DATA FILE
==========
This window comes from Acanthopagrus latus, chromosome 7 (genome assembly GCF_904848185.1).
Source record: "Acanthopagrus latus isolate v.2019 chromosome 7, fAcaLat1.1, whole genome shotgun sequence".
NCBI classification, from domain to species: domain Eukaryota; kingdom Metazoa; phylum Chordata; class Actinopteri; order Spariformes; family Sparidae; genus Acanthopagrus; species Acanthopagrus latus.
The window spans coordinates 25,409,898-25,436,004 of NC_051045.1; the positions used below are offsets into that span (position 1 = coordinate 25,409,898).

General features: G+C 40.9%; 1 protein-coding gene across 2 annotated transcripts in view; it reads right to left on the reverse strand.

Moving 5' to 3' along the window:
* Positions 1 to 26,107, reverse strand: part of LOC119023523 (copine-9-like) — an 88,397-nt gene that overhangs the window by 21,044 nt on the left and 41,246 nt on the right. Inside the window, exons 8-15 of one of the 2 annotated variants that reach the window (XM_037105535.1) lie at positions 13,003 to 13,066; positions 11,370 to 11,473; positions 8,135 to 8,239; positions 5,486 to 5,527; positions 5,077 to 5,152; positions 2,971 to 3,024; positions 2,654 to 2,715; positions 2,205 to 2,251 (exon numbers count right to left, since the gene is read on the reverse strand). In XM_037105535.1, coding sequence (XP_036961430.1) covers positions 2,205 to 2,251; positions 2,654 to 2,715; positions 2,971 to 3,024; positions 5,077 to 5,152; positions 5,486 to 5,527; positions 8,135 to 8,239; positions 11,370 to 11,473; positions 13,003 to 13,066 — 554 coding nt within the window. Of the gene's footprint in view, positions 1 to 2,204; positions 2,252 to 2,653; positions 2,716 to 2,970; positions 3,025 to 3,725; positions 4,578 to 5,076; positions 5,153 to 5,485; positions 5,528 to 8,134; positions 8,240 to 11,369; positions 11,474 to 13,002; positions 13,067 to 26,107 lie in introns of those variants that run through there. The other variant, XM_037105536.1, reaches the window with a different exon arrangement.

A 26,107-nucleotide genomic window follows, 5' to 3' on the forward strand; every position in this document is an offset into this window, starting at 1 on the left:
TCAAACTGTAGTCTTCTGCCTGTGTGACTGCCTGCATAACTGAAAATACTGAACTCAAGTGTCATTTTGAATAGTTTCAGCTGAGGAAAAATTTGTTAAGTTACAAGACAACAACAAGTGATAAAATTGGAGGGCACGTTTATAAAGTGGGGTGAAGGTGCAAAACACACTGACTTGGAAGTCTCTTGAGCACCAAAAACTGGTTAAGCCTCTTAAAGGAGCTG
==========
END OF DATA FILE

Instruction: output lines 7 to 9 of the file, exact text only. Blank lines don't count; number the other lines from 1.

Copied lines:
* Positions 1 to 26,107, reverse strand: part of LOC119023523 (copine-9-like) — an 88,397-nt gene that overhangs the window by 21,044 nt on the left and 41,246 nt on the right. Inside the window, exons 8-15 of one of the 2 annotated variants that reach the window (XM_037105535.1) lie at positions 13,003 to 13,066; positions 11,370 to 11,473; positions 8,135 to 8,239; positions 5,486 to 5,527; positions 5,077 to 5,152; positions 2,971 to 3,024; positions 2,654 to 2,715; positions 2,205 to 2,251 (exon numbers count right to left, since the gene is read on the reverse strand). In XM_037105535.1, coding sequence (XP_036961430.1) covers positions 2,205 to 2,251; positions 2,654 to 2,715; positions 2,971 to 3,024; positions 5,077 to 5,152; positions 5,486 to 5,527; positions 8,135 to 8,239; positions 11,370 to 11,473; positions 13,003 to 13,066 — 554 coding nt within the window. Of the gene's footprint in view, positions 1 to 2,204; positions 2,252 to 2,653; positions 2,716 to 2,970; positions 3,025 to 3,725; positions 4,578 to 5,076; positions 5,153 to 5,485; positions 5,528 to 8,134; positions 8,240 to 11,369; positions 11,474 to 13,002; positions 13,067 to 26,107 lie in introns of those variants that run through there. The other variant, XM_037105536.1, reaches the window with a different exon arrangement.

A 26,107-nucleotide genomic window follows, 5' to 3' on the forward strand; every position in this document is an offset into this window, starting at 1 on the left:
TCAAACTGTAGTCTTCTGCCTGTGTGACTGCCTGCATAACTGAAAATACTGAACTCAAGTGTCATTTTGAATAGTTTCAGCTGAGGAAAAATTTGTTAAGTTACAAGACAACAACAAGTGATAAAATTGGAGGGCACGTTTATAAAGTGGGGTGAAGGTGCAAAACACACTGACTTGGAAGTCTCTTGAGCACCAAAAACTGGTTAAGCCTCTTAAAGGAGCTG